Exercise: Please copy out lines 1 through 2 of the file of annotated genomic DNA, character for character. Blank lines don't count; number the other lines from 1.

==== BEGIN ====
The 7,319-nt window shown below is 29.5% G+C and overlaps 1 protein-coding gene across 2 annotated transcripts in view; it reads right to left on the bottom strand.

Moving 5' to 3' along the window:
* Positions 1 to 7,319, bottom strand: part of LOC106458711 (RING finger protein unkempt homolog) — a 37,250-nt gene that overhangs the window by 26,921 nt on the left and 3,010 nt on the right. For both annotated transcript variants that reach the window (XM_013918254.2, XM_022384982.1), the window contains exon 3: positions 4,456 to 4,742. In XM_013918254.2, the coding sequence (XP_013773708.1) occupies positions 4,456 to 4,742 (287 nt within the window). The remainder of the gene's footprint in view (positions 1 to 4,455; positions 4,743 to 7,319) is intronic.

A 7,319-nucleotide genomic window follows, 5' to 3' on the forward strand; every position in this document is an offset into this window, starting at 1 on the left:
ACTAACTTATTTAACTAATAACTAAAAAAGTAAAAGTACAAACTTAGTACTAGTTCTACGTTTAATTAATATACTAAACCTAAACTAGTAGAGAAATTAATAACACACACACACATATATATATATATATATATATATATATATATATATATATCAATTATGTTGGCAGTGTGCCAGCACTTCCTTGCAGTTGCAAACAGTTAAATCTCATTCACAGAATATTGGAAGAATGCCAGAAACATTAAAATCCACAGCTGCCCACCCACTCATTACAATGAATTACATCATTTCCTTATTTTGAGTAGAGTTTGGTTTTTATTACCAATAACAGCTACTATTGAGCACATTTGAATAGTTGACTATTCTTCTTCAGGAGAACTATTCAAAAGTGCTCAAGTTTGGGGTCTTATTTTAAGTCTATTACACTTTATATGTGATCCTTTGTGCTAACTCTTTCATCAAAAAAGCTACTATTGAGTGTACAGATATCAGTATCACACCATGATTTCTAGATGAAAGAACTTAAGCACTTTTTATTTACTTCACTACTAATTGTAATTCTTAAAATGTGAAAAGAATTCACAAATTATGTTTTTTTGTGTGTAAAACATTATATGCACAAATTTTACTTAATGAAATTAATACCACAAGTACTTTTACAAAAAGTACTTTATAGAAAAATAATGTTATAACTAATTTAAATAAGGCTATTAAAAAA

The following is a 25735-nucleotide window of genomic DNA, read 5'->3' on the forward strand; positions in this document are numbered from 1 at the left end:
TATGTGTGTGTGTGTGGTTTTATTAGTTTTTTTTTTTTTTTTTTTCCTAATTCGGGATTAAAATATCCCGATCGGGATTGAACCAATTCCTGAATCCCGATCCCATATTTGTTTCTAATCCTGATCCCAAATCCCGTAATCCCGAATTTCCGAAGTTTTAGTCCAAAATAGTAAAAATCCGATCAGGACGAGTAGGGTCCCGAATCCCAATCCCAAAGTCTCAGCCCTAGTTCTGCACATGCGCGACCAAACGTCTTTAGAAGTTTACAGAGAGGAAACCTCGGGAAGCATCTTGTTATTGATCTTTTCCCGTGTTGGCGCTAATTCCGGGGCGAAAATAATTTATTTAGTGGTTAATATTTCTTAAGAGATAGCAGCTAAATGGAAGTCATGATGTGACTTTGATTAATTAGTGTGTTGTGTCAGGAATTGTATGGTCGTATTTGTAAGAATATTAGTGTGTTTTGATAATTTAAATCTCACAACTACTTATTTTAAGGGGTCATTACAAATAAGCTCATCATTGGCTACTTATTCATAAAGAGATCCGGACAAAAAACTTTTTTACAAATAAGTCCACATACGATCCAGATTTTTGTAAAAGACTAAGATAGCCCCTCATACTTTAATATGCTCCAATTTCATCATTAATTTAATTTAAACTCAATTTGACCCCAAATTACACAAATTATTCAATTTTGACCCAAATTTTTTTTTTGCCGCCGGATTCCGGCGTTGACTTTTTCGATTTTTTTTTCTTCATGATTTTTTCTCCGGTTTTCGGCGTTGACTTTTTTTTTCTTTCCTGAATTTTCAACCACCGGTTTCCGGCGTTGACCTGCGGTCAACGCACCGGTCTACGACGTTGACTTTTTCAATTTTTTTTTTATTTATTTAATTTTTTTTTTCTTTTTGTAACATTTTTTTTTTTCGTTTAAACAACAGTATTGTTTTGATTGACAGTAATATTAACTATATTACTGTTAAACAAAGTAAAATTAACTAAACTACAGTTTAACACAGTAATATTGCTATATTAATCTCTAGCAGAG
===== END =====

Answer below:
The 7,319-nt window shown below is 29.5% G+C and overlaps 1 protein-coding gene across 2 annotated transcripts in view; it reads right to left on the bottom strand.

Moving 5' to 3' along the window: